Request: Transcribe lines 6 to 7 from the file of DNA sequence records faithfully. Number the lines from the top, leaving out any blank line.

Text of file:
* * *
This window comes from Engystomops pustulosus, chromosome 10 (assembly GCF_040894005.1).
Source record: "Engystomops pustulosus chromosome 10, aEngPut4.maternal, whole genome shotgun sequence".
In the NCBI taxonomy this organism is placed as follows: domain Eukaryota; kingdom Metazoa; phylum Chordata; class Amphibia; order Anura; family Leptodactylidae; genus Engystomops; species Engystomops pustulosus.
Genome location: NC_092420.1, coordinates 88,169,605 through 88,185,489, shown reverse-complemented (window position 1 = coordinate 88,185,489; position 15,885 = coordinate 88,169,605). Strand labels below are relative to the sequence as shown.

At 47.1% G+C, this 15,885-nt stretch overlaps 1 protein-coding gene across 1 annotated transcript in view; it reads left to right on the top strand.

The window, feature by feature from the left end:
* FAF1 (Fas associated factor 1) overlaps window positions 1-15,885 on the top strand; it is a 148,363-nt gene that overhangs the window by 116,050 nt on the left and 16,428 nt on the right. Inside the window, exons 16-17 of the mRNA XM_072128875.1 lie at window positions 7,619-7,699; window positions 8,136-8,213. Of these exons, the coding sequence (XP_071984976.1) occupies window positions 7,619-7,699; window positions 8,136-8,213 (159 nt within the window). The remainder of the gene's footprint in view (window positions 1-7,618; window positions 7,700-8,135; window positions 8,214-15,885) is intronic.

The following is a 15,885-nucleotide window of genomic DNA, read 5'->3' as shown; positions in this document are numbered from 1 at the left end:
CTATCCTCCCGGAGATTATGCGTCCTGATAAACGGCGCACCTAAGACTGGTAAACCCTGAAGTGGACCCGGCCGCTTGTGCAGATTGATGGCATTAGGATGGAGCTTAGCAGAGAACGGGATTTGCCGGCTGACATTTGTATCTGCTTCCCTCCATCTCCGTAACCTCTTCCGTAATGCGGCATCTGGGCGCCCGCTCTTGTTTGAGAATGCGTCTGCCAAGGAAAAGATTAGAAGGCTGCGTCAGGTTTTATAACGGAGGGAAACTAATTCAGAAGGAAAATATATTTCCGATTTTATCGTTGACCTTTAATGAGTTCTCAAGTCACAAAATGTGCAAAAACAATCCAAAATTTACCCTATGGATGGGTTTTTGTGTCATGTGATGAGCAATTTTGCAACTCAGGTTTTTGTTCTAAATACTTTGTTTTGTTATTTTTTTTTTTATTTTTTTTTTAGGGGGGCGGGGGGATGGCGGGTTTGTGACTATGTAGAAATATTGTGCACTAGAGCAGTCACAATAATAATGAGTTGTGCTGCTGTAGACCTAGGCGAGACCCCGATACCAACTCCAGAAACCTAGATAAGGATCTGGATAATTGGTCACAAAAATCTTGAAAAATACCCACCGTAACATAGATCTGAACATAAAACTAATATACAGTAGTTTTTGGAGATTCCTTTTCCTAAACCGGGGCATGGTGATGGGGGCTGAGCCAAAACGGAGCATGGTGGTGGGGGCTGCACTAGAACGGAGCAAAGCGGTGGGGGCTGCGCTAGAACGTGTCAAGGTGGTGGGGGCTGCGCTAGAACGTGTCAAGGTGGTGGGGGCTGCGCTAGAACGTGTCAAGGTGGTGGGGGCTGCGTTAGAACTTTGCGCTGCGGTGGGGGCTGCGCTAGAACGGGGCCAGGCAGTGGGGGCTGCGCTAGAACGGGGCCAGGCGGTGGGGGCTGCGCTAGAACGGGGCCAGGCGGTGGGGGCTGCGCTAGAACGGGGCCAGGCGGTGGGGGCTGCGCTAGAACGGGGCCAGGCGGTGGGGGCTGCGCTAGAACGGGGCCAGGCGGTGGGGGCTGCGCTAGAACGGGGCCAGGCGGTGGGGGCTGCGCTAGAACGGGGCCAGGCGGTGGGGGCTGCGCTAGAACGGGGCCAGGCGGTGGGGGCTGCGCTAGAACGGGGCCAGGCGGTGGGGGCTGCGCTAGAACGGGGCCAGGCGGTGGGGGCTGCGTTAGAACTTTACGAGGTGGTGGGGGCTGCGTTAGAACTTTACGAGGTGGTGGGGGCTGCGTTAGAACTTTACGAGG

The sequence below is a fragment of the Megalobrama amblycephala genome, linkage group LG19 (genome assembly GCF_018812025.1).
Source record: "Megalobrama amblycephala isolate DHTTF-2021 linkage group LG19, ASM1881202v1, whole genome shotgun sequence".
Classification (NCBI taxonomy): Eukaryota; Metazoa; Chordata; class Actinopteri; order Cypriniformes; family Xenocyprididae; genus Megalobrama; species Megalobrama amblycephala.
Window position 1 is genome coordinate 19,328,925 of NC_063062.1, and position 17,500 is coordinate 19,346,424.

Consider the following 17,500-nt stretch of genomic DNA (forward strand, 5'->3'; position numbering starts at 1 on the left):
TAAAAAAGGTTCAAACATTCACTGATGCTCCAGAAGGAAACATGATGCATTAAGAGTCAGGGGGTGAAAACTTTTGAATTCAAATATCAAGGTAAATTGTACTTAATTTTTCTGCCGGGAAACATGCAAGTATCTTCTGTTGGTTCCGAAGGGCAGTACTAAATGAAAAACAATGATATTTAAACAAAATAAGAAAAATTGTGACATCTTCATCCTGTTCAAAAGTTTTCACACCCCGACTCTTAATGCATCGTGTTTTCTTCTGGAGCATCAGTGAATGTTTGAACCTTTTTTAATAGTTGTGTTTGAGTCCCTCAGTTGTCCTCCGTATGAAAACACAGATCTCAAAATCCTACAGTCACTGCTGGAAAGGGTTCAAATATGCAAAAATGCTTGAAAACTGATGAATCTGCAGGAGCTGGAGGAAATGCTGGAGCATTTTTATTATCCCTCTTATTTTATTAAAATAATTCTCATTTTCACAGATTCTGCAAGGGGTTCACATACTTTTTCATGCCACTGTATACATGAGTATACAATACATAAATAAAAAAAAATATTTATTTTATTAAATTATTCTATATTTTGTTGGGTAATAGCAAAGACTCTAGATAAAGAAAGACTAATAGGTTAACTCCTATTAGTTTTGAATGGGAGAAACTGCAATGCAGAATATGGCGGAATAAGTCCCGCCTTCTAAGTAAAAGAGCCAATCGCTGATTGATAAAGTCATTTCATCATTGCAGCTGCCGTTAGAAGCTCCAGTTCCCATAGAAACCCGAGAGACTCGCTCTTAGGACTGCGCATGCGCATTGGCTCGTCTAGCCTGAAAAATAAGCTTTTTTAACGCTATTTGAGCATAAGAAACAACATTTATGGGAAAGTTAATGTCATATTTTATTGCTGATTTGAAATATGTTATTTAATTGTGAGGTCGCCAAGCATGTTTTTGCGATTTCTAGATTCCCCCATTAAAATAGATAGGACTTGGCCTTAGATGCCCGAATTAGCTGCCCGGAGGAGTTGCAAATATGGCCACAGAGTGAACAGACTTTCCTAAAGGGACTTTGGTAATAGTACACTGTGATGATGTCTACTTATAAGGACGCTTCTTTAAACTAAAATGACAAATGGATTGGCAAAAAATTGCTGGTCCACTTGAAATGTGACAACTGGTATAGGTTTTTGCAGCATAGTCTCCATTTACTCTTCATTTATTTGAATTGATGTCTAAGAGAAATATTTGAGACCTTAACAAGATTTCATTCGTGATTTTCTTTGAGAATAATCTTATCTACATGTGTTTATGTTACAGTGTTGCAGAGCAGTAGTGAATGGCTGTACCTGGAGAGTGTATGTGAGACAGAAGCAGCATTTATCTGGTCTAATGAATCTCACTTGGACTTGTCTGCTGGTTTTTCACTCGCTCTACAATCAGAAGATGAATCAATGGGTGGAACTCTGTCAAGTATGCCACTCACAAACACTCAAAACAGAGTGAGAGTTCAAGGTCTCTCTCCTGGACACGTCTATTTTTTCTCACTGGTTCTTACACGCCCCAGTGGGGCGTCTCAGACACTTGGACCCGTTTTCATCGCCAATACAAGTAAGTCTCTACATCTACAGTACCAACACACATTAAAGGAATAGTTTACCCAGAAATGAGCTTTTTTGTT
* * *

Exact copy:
The window, feature by feature from the left end:
* FAF1 (Fas associated factor 1) overlaps window positions 1-15,885 on the top strand; it is a 148,363-nt gene that overhangs the window by 116,050 nt on the left and 16,428 nt on the right. Inside the window, exons 16-17 of the mRNA XM_072128875.1 lie at window positions 7,619-7,699; window positions 8,136-8,213. Of these exons, the coding sequence (XP_071984976.1) occupies window positions 7,619-7,699; window positions 8,136-8,213 (159 nt within the window). The remainder of the gene's footprint in view (window positions 1-7,618; window positions 7,700-8,135; window positions 8,214-15,885) is intronic.